The DUP will not have to name the source of a £425,000 donation it spent campaigning for Brexit

In scenes branded a 'pantomime', a committee approved a government order that will keep the source of the donation secret

Tom Peck@tompeck
Tuesday 19 December 2017 17:54
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The DUP, led by Arlene Foster, spent a £425,000 donation on the Brexit campaign, and will not have to name the source of the money
The DUP, led by Arlene Foster, spent a £425,000 donation on the Brexit campaign, and will not have to name the source of the money

An obscure parliamentary committee has voted to continue to keep secret the source of a £425,000 donation to the Democratic Unionist Party, that was spent on wrap-around pro-Brexit advertising in the Metro newspaper during the EU referendum.

It means that changes to the rules for the publication of donors to Northern Irish political parties will only apply to donations made after the 1st July 2017, and will not be backdated to 2014 in accordance with previously agreed legislation.

It also means that the source of the £425,000 donation, the largest to any Northern Irish political party in history, and which has largely been seen as a device through which to donate anonymously to the Brexit campaign, will not be revealed.

Criticising the order, the Shadow Northern Ireland Secretary Owen Smith MP said: “It is retrospective, but it could have been retrospective right back to 2014.

“The reason there is concern about the subsequent decision to only make this [backdated to 2017] is because of one donation, of £425,000, the biggest donation in Northern Ireland history.”

The rules were changed on the naming of donors to political parties in the UK in 2000, but Northern Irish political parties were given an exemption, over the security risk it would pose to certain individuals on the list and that it could destabilise the peace process.

Those rules have since been revisited, but Mr Brokenshire’s order will tweak the rules to prevent the source of this large donation, which was spent campaigning on the UK mainland, where the DUP do not field candidates, from being named.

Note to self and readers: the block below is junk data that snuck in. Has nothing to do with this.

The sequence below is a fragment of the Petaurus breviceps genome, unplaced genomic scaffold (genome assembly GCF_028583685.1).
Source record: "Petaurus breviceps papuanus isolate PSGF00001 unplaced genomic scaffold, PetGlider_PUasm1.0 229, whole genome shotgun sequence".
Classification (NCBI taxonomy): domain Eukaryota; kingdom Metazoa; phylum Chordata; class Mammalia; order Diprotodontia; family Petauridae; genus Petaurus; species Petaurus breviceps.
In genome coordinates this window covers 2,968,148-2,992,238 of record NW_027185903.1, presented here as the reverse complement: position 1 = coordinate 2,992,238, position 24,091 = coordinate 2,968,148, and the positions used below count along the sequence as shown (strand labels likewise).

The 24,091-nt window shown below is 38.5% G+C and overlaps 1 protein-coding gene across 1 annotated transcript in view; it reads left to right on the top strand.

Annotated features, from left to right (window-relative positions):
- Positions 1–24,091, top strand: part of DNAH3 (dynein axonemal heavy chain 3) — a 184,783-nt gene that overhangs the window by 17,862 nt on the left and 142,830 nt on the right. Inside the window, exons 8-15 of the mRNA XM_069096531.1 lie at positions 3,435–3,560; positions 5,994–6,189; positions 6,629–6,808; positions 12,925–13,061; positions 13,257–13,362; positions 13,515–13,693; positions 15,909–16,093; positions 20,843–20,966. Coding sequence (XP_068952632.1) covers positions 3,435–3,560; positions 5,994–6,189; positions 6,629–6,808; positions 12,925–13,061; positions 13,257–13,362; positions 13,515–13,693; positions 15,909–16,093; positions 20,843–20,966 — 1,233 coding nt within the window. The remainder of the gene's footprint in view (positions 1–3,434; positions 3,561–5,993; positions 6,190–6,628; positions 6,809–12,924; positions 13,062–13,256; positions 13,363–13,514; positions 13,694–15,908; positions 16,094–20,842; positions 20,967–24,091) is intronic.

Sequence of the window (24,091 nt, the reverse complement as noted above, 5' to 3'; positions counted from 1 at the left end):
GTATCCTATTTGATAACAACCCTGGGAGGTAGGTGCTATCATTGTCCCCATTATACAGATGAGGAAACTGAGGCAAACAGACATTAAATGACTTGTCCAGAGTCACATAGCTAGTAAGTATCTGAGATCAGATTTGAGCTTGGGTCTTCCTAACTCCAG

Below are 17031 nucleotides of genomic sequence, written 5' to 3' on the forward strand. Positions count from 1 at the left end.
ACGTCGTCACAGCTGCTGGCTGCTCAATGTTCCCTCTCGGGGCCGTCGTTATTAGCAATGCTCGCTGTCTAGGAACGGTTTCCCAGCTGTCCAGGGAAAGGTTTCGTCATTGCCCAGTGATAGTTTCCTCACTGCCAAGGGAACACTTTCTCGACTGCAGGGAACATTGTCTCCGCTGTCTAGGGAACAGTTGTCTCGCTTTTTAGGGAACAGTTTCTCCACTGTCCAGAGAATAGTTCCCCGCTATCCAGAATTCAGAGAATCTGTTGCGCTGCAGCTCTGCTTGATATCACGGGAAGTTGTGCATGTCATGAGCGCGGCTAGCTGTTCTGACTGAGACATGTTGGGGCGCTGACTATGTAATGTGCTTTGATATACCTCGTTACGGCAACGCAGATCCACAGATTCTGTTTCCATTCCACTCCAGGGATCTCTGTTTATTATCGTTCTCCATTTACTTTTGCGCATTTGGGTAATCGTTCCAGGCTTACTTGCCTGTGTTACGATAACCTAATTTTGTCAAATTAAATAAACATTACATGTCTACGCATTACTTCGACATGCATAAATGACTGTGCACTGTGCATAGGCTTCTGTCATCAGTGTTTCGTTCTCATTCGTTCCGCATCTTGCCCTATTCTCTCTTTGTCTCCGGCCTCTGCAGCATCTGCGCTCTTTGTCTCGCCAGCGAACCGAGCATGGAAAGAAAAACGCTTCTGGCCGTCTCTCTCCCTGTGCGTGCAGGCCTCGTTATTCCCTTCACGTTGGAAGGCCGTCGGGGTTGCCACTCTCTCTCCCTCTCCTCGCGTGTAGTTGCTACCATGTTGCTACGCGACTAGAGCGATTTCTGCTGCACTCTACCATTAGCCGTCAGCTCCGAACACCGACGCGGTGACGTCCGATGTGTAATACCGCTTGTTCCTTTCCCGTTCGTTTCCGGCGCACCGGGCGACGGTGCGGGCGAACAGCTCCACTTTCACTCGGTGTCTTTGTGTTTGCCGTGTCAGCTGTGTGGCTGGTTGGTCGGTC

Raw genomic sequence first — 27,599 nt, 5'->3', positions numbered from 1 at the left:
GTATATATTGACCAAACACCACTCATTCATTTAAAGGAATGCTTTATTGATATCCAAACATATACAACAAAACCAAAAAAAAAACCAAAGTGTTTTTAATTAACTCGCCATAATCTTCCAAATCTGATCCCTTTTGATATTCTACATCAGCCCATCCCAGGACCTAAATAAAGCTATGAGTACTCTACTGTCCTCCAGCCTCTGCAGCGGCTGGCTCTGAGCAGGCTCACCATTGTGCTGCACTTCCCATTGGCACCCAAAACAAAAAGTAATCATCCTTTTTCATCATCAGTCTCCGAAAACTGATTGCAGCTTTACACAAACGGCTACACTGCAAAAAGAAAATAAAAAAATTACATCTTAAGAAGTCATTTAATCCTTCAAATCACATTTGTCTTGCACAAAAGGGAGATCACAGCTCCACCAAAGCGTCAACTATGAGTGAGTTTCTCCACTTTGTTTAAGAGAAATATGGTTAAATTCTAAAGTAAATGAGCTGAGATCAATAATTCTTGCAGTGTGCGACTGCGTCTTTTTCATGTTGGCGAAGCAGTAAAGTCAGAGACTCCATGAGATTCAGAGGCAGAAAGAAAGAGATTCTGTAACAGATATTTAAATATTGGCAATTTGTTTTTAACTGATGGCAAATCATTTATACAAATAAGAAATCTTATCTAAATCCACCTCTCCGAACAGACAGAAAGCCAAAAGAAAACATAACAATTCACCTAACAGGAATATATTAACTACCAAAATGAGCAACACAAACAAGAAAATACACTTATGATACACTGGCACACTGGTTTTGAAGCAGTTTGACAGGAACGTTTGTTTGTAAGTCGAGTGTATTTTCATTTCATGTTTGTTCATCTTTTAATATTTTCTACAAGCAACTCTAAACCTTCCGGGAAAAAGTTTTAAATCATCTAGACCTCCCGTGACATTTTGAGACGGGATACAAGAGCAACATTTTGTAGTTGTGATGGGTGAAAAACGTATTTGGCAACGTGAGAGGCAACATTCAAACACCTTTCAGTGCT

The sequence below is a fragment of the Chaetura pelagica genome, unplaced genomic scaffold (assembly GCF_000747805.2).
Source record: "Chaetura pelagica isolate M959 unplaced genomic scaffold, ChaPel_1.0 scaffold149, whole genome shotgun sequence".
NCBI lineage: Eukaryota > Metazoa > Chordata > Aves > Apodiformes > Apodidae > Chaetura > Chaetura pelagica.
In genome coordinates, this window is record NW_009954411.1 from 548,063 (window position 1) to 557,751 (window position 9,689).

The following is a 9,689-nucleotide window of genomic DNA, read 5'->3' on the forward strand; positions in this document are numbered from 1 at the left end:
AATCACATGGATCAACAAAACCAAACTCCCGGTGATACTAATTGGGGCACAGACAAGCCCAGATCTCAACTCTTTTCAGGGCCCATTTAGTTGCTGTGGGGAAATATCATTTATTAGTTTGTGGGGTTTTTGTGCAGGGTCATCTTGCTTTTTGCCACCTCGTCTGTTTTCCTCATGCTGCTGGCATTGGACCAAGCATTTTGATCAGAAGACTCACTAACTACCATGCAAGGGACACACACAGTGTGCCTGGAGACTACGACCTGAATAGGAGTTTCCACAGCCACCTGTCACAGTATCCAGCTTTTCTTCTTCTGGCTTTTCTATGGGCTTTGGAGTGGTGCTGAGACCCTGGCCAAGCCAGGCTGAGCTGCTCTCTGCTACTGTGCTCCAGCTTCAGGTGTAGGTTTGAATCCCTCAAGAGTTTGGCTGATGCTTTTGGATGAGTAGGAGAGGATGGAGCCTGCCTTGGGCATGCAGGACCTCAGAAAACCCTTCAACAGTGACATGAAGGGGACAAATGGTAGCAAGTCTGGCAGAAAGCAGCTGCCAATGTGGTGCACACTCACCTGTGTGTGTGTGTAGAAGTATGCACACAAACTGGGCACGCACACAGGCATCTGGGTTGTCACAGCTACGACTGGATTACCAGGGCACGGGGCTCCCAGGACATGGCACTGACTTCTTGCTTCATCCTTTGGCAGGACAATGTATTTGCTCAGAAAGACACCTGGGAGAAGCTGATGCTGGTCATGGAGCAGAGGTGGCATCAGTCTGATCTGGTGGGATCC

The donation has been named as coming from a group of businessmen called the Constitutional Research Council (CRC), though the ultimate source of their cash has not been confirmed.

£282,000 was spent on a wrap around advertisements on the Metro newspaper, saying “Vote Leave. Take Back Control” under Democratic Unionist Party branding. Some of them money was also paid to a data company linked to the analytics firm who worked for the Brexit campaign, Cambridge Analytica.

Labour’s Ben Bradshaw said: “As well the £282,000 that was spent on adverts in the metro newspaper, £32,000 was spent with a Canadian data company linked with Cambridge Analytica.

“The DUP was used with their knowledge by the CRC to funnel money to the leave campaign that to this day keeps the source of that money secret.

“The people of NI deserve to have confidence in the transparency and integrity of their electoral system.”

DUP MP Sammy Wilson said the donation obeyed “all the rules” and that Labour’s attempt to have the donor named was because it was not happy with the result of the referendum.

Owen Smith added: “It is deeply ironic that last week Northern Ireland had to be absolutely in line with the rest of the UK, on this issue cannot accept being in line with the rest of the UK. They want special status. That irony will not escape people.”

Both Labour and the SNP indicated their attention to vote against the order, which would prevent the change from happening at all. Northern Ireland Under Secretary of State Chloe Smith called this a “vote against transparency.”

In fiery exchanges, Labour’s Jess Phillips said Ms Smith should be “careful with her language.” To call Labour’s request for the provision to be backdated to 2014 was, she said “a pantomime.”

Historically, Northern Irish parties have been able to receive sizeable donations from foreign donors, which is not allowed for other UK parties, and is largely seen as allowing Sinn Fein to receive large sums from Irish Republicans based in America. Sammy Wilson called the vote to pass the amendment “a good day for transparency in Northern Ireland.”

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